News Wrap: Hollande, Merkel go to Moscow for Ukraine talks

In our news wrap Friday, leaders of France and Germany traveled to Moscow to try to end the war in Ukraine. Hundreds of people took advantage of the brief truce to flee the fighting between Ukrainian troops and pro-Russian rebels. Also, Shiite Houthi rebels said they‘ve officially taken over the government in Yemen and dissolved the parliament.

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  • JUDY WOODRUFF:

    In the day's other major story, the U.S. economy showed the strongest evidence yet that it is rebounding in the latest government jobs report. It said employers added a net of 257,000 employees in January. That makes one million jobs created since November, including newly revised totals and the best three-month average in 17 years.

    The unemployment rate ticked up to 5.7 percent in January, as more people began to look for work.

    Jeffrey Brown will examine what's behind the numbers after the news summary.

    The jobs report unsettled Wall Street today. Signs of strong growth raised fears that the Federal Reserve might raise interest rates sooner than expected. The Dow Jones industrial average lost 60 points, and slipped closer to 17800. The Nasdaq fell 20 points on the day and the S&P 500 slid seven.

    In Yemen, Shiite rebels announced today they have officially taken over the government and dissolved the parliament. They said their revolutionary committee in charge of security and intelligence will now run the country. Yemen's government had been a U.S. ally in the war on al-Qaida. The White House said today it's deeply concerned by this turn of events.

    President Obama is defending his approach to Yemen, to the Islamic State and other challenges, in a new national security document. He's faced calls from Republicans and others for more robust U.S. action, but in the document released today, he said, — quote — "We have to make hard choices among many competing priorities, and we must always resist the overreach that comes when we make decisions based upon fear."

    The leaders of France and Germany took their diplomatic mission to Moscow tonight, in a bid to stop the war in Ukraine. At the same time, hundreds of people took advantage of a brief truce to escape the fighting between Ukrainian troops and pro-Russian rebels.

    Jonathan Rugman of Independent Television News reports.

  • JONATHAN RUGMAN:

    They are on the road to Debaltseve to evacuate civilians, because last September's cease-fire is in tatters, and the town may be about to fall to pro-Russian forces.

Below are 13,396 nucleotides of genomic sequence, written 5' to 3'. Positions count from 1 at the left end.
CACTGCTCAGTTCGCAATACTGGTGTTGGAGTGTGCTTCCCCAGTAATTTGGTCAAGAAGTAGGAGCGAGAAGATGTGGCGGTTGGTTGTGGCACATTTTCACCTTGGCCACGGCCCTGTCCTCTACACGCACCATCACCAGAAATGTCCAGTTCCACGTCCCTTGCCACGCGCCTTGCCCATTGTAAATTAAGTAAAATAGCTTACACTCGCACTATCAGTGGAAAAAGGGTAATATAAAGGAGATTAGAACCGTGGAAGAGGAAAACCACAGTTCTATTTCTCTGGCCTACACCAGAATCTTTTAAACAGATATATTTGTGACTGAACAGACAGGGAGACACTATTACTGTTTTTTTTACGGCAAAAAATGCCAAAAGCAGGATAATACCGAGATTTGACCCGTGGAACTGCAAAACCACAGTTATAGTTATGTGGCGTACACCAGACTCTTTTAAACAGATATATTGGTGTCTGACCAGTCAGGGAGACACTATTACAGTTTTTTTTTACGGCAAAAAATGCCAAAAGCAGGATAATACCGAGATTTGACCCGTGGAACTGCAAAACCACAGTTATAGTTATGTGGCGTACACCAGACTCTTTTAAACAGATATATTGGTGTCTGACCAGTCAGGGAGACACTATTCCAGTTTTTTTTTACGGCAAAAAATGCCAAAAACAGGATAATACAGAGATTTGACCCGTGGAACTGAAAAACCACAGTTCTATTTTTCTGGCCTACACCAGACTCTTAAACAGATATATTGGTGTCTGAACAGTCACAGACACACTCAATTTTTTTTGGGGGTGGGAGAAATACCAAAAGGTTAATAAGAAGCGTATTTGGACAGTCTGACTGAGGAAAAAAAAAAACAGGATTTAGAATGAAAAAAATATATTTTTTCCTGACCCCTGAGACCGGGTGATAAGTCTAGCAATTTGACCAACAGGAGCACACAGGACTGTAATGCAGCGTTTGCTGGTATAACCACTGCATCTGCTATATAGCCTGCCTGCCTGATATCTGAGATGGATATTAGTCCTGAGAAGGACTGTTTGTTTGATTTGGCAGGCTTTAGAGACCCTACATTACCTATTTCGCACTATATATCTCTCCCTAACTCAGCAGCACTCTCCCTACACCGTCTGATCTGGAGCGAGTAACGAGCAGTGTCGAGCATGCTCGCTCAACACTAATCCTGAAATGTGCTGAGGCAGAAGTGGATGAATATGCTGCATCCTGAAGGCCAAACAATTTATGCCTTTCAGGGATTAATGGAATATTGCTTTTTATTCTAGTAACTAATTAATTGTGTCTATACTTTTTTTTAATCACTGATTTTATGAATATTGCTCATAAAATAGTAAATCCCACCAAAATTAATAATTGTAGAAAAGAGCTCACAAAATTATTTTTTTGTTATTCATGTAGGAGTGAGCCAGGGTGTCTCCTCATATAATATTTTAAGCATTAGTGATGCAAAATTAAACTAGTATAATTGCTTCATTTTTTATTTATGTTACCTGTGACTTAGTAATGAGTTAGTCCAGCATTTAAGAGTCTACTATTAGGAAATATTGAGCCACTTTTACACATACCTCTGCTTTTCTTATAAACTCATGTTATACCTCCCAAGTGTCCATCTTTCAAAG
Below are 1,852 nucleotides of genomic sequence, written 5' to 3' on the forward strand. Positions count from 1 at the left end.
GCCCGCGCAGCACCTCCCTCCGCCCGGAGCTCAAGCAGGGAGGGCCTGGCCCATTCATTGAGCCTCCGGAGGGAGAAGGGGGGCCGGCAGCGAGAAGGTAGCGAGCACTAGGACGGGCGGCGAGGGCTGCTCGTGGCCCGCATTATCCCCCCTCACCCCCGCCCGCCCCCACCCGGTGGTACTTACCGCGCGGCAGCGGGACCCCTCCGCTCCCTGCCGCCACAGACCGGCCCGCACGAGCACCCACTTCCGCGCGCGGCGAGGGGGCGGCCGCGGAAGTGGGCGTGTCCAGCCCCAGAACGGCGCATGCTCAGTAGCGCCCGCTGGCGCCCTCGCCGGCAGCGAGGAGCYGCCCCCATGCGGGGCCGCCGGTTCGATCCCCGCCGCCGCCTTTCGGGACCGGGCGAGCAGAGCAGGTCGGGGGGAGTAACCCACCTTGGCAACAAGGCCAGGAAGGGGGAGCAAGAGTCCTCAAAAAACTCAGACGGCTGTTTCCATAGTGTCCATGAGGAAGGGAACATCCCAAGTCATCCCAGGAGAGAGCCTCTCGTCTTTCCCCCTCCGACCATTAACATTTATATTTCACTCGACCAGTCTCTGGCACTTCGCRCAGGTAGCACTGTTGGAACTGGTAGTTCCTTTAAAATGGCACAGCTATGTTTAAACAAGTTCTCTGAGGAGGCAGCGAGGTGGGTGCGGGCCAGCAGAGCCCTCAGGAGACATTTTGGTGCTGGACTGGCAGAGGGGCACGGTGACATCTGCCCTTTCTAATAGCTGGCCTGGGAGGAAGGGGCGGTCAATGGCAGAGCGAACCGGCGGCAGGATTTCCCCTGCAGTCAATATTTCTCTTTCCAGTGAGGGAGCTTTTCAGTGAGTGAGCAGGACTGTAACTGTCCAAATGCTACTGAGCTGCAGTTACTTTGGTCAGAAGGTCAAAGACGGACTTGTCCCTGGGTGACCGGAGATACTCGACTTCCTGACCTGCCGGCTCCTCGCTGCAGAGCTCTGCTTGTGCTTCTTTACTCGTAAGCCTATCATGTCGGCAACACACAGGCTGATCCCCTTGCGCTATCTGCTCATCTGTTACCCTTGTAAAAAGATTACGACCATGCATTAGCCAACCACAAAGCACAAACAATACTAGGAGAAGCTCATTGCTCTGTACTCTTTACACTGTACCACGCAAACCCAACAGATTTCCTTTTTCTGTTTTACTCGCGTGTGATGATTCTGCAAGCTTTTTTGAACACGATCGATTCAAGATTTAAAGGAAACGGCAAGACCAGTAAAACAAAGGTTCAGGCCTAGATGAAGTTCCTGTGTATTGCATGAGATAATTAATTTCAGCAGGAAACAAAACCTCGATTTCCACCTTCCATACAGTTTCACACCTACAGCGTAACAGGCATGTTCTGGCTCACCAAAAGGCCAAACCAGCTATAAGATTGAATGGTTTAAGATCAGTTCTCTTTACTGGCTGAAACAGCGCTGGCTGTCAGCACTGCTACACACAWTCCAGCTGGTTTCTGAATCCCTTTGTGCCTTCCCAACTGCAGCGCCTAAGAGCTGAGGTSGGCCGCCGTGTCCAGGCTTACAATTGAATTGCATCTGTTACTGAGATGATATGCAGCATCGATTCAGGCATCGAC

The sound of shelling frequently contradicted today's humanitarian truce. Those trapped in the crossfire have been deprived of water and electricity for almost two weeks now. And they now face this choice, either take a bus to the Ukrainian side of the front line or into the breakaway self-declared Republic of Donetsk.

    Separatist forces have them almost surrounded. And today's diplomacy in Moscow seems increasingly desperate. This was Angela Merkel's first trip to the Russian capital since this crisis began, a mark of how serious it now is. President Hollande of France flew in, too, in the hope of another cease-fire.

    Last September's so-called Minsk agreement led to a cease-fire and buffer zones along the front line. That agreement completely collapsed last month, when Ukrainian forces were forced to retreat from Donetsk airport. In the past few weeks, the fighting has been concentrated around Debaltseve, still held by Ukrainian forces, but shelled by rebels.

    These Ukrainian forces are demanding Western weaponry to defend themselves. But the Europeans fear that will expand this war, rather than end it. The question is whether Europe is so eager to stop the fighting that Vladimir Putin will emerge the victor here, and perhaps more inclined to push forward again.

  • JUDY WOODRUFF:

    The Moscow talks ended after more than five hours, with word that the parties will work on a new peace document.

    Activists in Syria say the Assad regime has stepped up airstrikes this week, to deadly effect. More than 80 people were killed in attacks outside Damascus today after rebels fired rockets into the capital yesterday; 47 others died in Aleppo when army helicopters dropped barrel bombs.

    In Canada, the Supreme Court has struck down a ban on doctor-assisted suicide for terminally ill patients. The court today reversed its own 1993 decision, and said mentally competent adults with intolerable suffering have the right to die with dignity.

    The response on both sides was immediate.

  • GRACE PASTINE, British Columbia Civil Liberties Association:

    This is a case about real people with serious illnesses who through a change in the law can find some peace and comfort in knowing they have a choice.

    AMY HASBROUCK, Disability Advocate, "Not Dead Yet.": We find that this decision is the most destructive and least restrictive option in the world right now in terms of assisted suicide and euthanasia.

  • JUDY WOODRUFF:

    Assisted suicide is already legal in handful of nations and in the U.S. states of Washington, Oregon, Vermont, New Mexico, and Montana.

    A sitting member of the U.S. House of Representatives has died. Republican Congressman Alan Nunnelee of Mississippi passed away today in Tupelo, after battling a stroke and brain tumor. Nunnelee was reelected to a third term last year. He was 56 years old.

    And NBC News announced an internal investigation of its anchor Brian Williams and his statements about an incident in Iraq in 2003. He's admitted that his helicopter wasn't hit by a rocket-propelled grenade, as he previously claimed. But he's facing growing criticism.

    In a memo to staffers today, the head of NBC News said, "We're working on what the best next steps are."

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